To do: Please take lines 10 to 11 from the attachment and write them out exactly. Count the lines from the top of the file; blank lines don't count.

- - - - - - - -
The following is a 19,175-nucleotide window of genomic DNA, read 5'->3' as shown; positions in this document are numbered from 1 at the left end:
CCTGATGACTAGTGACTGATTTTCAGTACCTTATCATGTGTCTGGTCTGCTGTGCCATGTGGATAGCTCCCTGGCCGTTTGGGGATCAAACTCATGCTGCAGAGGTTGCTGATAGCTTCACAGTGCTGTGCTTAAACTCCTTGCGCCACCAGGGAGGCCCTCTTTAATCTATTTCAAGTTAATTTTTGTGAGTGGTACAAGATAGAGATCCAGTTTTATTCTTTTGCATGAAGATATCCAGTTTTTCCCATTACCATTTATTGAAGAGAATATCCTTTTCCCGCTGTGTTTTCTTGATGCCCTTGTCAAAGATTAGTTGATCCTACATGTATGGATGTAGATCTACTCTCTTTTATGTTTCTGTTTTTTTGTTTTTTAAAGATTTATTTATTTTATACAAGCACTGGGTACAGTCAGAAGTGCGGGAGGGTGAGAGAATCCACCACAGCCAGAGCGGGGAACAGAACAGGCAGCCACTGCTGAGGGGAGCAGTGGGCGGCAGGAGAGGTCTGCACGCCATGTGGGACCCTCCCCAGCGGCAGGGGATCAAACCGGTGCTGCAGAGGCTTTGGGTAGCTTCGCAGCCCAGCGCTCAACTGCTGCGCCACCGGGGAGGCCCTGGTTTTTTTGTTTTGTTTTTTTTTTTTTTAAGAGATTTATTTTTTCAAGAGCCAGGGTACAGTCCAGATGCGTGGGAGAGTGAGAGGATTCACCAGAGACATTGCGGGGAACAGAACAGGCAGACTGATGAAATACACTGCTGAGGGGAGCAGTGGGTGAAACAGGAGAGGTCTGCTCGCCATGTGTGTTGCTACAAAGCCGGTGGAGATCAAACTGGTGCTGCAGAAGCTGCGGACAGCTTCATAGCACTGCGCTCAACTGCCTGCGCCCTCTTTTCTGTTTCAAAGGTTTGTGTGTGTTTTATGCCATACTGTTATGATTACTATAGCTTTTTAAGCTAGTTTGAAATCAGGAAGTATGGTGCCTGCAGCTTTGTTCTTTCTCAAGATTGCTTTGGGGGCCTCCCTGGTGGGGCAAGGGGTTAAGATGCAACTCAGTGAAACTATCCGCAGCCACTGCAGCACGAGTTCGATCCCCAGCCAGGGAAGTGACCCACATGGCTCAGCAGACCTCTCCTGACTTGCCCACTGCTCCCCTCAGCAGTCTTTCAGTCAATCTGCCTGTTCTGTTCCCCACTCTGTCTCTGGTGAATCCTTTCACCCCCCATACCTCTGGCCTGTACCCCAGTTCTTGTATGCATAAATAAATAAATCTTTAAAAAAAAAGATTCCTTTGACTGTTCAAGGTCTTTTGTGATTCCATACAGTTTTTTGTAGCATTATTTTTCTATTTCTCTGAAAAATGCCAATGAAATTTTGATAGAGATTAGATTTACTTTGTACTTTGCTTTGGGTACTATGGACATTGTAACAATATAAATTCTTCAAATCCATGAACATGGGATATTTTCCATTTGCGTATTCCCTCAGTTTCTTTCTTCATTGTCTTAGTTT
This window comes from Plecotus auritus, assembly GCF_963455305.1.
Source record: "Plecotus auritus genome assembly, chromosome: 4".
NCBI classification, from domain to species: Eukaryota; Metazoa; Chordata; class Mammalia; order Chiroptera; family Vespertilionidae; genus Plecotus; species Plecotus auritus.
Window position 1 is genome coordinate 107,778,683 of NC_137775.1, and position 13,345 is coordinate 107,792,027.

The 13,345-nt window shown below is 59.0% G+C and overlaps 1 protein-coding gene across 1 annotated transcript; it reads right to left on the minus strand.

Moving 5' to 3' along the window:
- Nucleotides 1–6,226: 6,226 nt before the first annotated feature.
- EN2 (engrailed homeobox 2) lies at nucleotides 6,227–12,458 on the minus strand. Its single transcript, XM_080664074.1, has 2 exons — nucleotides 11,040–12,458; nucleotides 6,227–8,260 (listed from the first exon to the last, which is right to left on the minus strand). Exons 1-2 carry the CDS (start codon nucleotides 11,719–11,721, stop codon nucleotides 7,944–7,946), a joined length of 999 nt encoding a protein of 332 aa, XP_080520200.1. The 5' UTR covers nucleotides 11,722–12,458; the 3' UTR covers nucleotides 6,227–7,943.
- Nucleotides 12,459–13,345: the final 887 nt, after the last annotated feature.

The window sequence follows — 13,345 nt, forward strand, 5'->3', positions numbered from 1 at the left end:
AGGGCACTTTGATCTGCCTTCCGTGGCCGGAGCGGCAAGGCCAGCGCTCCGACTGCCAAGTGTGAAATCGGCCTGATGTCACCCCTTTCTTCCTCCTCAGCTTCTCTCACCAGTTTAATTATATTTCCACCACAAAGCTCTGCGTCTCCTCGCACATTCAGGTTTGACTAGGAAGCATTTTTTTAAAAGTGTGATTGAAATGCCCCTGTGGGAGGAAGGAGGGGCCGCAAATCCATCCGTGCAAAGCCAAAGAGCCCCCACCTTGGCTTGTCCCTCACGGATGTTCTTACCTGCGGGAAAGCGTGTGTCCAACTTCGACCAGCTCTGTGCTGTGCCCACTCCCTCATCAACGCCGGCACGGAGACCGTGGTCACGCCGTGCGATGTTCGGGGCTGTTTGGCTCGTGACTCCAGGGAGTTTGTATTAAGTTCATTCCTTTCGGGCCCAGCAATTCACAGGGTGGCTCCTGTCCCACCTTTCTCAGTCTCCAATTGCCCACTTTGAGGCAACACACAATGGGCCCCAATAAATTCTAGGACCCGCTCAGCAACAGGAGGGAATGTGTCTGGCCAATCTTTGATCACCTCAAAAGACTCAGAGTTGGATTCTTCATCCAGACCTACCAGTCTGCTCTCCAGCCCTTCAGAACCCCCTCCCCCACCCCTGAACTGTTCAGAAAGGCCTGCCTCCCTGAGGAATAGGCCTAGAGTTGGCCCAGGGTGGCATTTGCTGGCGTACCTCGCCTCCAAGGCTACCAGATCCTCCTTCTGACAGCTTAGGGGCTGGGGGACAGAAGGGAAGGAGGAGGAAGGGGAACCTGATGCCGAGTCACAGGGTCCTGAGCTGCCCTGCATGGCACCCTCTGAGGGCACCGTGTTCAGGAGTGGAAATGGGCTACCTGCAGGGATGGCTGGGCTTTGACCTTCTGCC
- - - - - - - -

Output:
- EN2 (engrailed homeobox 2) lies at nucleotides 6,227–12,458 on the minus strand. Its single transcript, XM_080664074.1, has 2 exons — nucleotides 11,040–12,458; nucleotides 6,227–8,260 (listed from the first exon to the last, which is right to left on the minus strand). Exons 1-2 carry the CDS (start codon nucleotides 11,719–11,721, stop codon nucleotides 7,944–7,946), a joined length of 999 nt encoding a protein of 332 aa, XP_080520200.1. The 5' UTR covers nucleotides 11,722–12,458; the 3' UTR covers nucleotides 6,227–7,943.
- Nucleotides 12,459–13,345: the final 887 nt, after the last annotated feature.